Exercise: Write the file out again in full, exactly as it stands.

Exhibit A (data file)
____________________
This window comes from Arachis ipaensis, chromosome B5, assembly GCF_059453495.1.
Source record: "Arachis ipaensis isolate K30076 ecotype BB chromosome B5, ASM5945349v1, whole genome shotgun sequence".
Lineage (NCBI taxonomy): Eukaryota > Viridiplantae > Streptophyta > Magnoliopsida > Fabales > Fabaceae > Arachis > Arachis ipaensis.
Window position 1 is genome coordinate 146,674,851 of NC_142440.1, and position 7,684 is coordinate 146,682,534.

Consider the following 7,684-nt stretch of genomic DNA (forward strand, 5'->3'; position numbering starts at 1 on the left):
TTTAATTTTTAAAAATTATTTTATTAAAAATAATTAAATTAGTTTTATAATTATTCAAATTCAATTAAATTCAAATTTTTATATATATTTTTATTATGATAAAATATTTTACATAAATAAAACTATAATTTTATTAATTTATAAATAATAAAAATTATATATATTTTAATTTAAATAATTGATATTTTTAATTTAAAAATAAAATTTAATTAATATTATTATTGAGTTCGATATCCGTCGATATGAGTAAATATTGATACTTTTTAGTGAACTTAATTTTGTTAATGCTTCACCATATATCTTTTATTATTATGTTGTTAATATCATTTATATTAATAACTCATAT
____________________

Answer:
This window comes from Arachis ipaensis, chromosome B5, assembly GCF_059453495.1.
Source record: "Arachis ipaensis isolate K30076 ecotype BB chromosome B5, ASM5945349v1, whole genome shotgun sequence".
Lineage (NCBI taxonomy): Eukaryota > Viridiplantae > Streptophyta > Magnoliopsida > Fabales > Fabaceae > Arachis > Arachis ipaensis.
Window position 1 is genome coordinate 146,674,851 of NC_142440.1, and position 7,684 is coordinate 146,682,534.

Consider the following 7,684-nt stretch of genomic DNA (forward strand, 5'->3'; position numbering starts at 1 on the left):
TTTAATTTTTAAAAATTATTTTATTAAAAATAATTAAATTAGTTTTATAATTATTCAAATTCAATTAAATTCAAATTTTTATATATATTTTTATTATGATAAAATATTTTACATAAATAAAACTATAATTTTATTAATTTATAAATAATAAAAATTATATATATTTTAATTTAAATAATTGATATTTTTAATTTAAAAATAAAATTTAATTAATATTATTATTGAGTTCGATATCCGTCGATATGAGTAAATATTGATACTTTTTAGTGAACTTAATTTTGTTAATGCTTCACCATATATCTTTTATTATTATGTTGTTAATATCATTTATATTAATAACTCATAT